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By Alex Ruoff
Nov. 21 — Almost 30 years ago, Jim McDermott joined Congress hoping to change the health-care industry, with an eye to extending coverage to all Americans.
As Democrats in Washington, D.C., face the prospect of their landmark health law, the Affordable Care Act, being repealed during the next Congress, McDermott (D-Wash.) is retiring. But the longtime member of the influential House Ways and Means Committee isn’t worried about his party’s health agenda. He expects the country will return to the ACA shortly after it’s repealed.
“We went through this in Washington [state] 20 years ago when we tried to put together a comprehensive plan and the Republicans took it apart,” McDermott told Bloomberg BNA Nov. 18. “Unfortunately, the American people are going to have to go through it.”
McDermott expects the individual health insurance market, which was greatly expanded under the ACA, to collapse if Republicans successfully lift the health law’s requirement that every American have health insurance coverage. After that, he said, many provisions of the ACA will return.
Republican lawmakers have rejected the idea that repealing the ACA will hurt the individual health insurance market. Some influential lawmakers said recently the individual market is already collapsing and individual plans in many states are unaffordable ( 222 HCDR, 11/17/16 ).
House Speaker Paul Ryan’s (R-Wis.) health agenda promises to bring down the cost of health insurance for most Americans by lifting many ACA regulations starting with the individual mandate. He and President-elect Donald Trump have also promised to keep some of the most popular parts of the law, namely the prohibition against insurers denying coverage to people with health conditions and allowing people under 26 years of age to remain on their parents’ health plans.
A similar cycle of Democrats installing new rules for insurers to cover more people followed by Republicans lifting those rules played out in the state of Washington during the 1990s. Washington has stood as a case study for health policy researchers on the consequences of repealing key parts of coverage laws, and the state’s former policies guided many Democrats, McDermott included, in shaping the ACA six years ago.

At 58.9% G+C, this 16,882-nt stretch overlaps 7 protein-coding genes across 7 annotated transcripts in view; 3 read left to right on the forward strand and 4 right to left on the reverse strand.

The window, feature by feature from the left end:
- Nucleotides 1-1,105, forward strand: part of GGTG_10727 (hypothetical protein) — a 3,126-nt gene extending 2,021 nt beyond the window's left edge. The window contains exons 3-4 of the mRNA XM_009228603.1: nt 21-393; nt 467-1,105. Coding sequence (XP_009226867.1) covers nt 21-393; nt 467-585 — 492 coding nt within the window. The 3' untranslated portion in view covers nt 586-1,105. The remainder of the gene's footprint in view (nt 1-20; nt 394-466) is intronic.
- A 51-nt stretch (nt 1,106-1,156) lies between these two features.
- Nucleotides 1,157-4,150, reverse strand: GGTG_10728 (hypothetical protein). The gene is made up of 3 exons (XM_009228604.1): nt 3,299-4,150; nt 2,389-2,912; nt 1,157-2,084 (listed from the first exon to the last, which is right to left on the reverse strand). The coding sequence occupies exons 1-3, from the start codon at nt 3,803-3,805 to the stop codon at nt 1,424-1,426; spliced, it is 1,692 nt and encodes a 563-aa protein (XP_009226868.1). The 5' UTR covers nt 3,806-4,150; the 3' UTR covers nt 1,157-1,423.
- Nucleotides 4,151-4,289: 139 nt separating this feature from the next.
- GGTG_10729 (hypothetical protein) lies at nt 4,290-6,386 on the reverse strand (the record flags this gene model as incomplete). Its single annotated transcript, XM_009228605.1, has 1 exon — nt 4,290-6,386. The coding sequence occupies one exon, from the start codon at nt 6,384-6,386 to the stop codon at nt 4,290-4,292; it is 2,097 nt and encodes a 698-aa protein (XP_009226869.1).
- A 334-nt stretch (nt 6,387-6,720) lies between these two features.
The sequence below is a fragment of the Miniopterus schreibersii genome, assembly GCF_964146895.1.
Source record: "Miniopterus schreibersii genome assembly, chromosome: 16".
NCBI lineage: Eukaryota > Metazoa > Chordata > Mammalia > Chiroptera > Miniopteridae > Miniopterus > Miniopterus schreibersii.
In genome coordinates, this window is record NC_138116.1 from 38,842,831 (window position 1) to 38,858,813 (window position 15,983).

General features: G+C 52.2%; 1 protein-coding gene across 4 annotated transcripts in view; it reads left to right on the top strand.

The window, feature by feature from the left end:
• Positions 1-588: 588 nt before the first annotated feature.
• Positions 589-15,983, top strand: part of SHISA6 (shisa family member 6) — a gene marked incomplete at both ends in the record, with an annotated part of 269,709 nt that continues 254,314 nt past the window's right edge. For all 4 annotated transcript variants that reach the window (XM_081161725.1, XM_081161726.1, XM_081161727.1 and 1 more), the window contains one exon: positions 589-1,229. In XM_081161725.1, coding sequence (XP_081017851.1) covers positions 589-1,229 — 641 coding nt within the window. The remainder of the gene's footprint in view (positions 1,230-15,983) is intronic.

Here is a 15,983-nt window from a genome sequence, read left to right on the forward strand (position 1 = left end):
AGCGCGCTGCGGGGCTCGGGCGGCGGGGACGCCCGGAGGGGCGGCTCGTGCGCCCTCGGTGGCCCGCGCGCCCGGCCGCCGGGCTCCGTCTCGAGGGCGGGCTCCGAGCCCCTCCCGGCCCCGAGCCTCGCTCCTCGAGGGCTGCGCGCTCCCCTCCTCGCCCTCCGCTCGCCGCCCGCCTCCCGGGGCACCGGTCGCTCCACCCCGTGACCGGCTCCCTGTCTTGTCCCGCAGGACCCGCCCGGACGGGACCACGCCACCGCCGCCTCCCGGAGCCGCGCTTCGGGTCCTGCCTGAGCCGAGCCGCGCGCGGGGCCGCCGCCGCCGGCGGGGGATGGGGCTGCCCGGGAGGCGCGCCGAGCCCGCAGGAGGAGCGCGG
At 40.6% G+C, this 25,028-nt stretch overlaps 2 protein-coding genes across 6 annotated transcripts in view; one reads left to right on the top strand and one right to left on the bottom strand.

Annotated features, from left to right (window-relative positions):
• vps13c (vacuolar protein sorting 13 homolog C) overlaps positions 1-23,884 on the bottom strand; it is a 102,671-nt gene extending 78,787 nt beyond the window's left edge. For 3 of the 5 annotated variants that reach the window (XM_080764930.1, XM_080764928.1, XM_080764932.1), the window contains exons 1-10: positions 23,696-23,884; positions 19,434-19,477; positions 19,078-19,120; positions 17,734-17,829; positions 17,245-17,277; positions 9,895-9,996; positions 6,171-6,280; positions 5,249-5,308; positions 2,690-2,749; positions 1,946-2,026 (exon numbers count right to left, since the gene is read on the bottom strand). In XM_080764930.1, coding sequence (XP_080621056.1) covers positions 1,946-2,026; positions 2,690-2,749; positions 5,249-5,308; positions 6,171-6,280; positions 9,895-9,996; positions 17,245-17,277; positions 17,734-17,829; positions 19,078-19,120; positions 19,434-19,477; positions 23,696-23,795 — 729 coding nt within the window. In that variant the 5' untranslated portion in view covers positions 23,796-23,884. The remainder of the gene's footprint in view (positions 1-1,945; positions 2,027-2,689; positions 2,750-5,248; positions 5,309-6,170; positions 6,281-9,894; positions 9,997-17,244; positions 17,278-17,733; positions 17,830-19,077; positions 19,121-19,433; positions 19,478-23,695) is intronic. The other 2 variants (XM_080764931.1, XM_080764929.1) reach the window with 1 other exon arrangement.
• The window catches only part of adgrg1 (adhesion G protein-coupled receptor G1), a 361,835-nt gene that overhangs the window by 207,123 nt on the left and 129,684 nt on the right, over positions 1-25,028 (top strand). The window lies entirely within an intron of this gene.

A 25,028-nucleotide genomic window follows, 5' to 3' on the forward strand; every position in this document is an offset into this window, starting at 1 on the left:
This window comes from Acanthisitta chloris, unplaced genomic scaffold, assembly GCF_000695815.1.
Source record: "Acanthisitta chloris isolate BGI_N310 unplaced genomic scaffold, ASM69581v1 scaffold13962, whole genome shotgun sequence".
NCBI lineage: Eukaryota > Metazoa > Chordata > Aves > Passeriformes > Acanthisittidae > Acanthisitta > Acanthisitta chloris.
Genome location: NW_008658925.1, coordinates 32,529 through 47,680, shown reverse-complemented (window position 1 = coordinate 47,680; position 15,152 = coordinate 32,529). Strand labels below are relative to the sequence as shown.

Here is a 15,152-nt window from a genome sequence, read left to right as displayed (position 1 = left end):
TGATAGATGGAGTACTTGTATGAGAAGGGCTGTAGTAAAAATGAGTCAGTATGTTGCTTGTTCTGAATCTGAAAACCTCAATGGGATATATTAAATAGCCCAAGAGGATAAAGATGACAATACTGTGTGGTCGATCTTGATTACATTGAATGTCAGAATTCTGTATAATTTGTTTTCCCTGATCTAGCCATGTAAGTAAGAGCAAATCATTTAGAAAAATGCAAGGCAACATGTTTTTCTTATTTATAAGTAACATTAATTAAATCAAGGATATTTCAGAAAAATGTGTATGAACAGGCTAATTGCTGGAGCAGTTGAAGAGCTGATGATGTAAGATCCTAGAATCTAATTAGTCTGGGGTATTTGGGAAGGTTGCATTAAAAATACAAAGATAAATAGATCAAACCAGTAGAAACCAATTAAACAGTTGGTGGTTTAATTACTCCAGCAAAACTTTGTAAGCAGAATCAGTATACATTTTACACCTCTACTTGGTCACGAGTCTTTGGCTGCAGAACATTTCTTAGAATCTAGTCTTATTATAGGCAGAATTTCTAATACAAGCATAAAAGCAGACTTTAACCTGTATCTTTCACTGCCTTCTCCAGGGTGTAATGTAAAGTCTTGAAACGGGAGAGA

The Washington state Legislature in 1993 passed a law requiring all residents to have health insurance and prohibiting health insurers from levying higher premiums on sick people compared with healthy ones. Before the law could be fully implemented, though, Republicans took control of the state Legislature and repealed the individual mandate, which eventually caused the collapse of the local market for individual health plans.
“The main insurers just stopped writing policies because they were losing money,” Aaron Katz, a professor at the University of Washington who helped write Washington’s comprehensive health law, told Bloomberg BNA. “Only sick people were buying insurance.”
By 2000 the state settled on a policy that required insurers to cover most residents with pre-existing health conditions, but installed a waiting period for coverage. Those with expensive conditions and the extremely ill were placed in high-risk pools, insurance plans subsidized by the state.
Washington’s uninsured rate has fluctuated wildly over the past 20 years as a result, according to data from the Centers for Disease Control and Prevention and the Washington State Insurance Commissioner’s Office.
In 1993, roughly 13 percent of Washington residents were without health coverage. By 2010 that figure rose to 16 percent. In 2014, the insured rate had fallen to 8.3 percent, after Washington expanded its Medicaid program under the ACA.